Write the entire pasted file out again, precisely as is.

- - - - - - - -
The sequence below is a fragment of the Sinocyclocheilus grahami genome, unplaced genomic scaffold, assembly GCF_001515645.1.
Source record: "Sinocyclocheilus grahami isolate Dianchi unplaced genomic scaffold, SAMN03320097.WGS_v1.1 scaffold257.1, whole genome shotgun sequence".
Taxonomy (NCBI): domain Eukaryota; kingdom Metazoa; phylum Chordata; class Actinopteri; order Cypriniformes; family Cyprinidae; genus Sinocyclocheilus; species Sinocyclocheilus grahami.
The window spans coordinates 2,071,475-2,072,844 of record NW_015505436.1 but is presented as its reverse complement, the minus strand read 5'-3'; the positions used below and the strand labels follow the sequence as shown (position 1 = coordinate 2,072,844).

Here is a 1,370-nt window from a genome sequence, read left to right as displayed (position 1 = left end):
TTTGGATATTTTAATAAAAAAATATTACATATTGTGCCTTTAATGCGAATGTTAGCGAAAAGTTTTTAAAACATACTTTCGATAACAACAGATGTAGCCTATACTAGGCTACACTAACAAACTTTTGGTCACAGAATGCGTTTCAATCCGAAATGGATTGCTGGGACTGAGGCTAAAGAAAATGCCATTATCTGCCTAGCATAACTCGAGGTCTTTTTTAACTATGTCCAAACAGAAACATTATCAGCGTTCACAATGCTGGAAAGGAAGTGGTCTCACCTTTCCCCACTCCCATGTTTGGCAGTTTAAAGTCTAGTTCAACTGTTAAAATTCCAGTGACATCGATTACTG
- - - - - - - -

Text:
The sequence below is a fragment of the Sinocyclocheilus grahami genome, unplaced genomic scaffold, assembly GCF_001515645.1.
Source record: "Sinocyclocheilus grahami isolate Dianchi unplaced genomic scaffold, SAMN03320097.WGS_v1.1 scaffold257.1, whole genome shotgun sequence".
Taxonomy (NCBI): domain Eukaryota; kingdom Metazoa; phylum Chordata; class Actinopteri; order Cypriniformes; family Cyprinidae; genus Sinocyclocheilus; species Sinocyclocheilus grahami.
The window spans coordinates 2,071,475-2,072,844 of record NW_015505436.1 but is presented as its reverse complement, the minus strand read 5'-3'; the positions used below and the strand labels follow the sequence as shown (position 1 = coordinate 2,072,844).

Here is a 1,370-nt window from a genome sequence, read left to right as displayed (position 1 = left end):
TTTGGATATTTTAATAAAAAAATATTACATATTGTGCCTTTAATGCGAATGTTAGCGAAAAGTTTTTAAAACATACTTTCGATAACAACAGATGTAGCCTATACTAGGCTACACTAACAAACTTTTGGTCACAGAATGCGTTTCAATCCGAAATGGATTGCTGGGACTGAGGCTAAAGAAAATGCCATTATCTGCCTAGCATAACTCGAGGTCTTTTTTAACTATGTCCAAACAGAAACATTATCAGCGTTCACAATGCTGGAAAGGAAGTGGTCTCACCTTTCCCCACTCCCATGTTTGGCAGTTTAAAGTCTAGTTCAACTGTTAAAATTCCAGTGACATCGATTACTG